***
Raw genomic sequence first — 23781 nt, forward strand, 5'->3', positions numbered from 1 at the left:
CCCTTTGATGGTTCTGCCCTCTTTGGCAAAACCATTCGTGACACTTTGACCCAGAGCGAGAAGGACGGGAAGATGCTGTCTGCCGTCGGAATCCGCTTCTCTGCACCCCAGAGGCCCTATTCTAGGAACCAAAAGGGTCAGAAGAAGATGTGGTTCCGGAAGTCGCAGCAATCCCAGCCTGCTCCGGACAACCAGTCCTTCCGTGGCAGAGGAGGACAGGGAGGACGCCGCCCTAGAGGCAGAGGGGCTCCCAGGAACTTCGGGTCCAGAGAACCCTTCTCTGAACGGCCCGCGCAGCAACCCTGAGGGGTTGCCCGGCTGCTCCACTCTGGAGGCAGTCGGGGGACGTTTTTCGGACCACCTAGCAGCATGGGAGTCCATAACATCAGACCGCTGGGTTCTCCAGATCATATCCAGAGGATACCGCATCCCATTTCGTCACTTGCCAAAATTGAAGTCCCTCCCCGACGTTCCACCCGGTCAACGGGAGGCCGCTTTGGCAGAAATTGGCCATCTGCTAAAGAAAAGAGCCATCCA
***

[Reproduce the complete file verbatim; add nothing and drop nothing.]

Raw genomic sequence first — 23781 nt, forward strand, 5'->3', positions numbered from 1 at the left:
CCCTTTGATGGTTCTGCCCTCTTTGGCAAAACCATTCGTGACACTTTGACCCAGAGCGAGAAGGACGGGAAGATGCTGTCTGCCGTCGGAATCCGCTTCTCTGCACCCCAGAGGCCCTATTCTAGGAACCAAAAGGGTCAGAAGAAGATGTGGTTCCGGAAGTCGCAGCAATCCCAGCCTGCTCCGGACAACCAGTCCTTCCGTGGCAGAGGAGGACAGGGAGGACGCCGCCCTAGAGGCAGAGGGGCTCCCAGGAACTTCGGGTCCAGAGAACCCTTCTCTGAACGGCCCGCGCAGCAACCCTGAGGGGTTGCCCGGCTGCTCCACTCTGGAGGCAGTCGGGGGACGTTTTTCGGACCACCTAGCAGCATGGGAGTCCATAACATCAGACCGCTGGGTTCTCCAGATCATATCCAGAGGATACCGCATCCCATTTCGTCACTTGCCAAAATTGAAGTCCCTCCCCGACGTTCCACCCGGTCAACGGGAGGCCGCTTTGGCAGAAATTGGCCATCTGCTAAAGAAAAGAGCCATCCA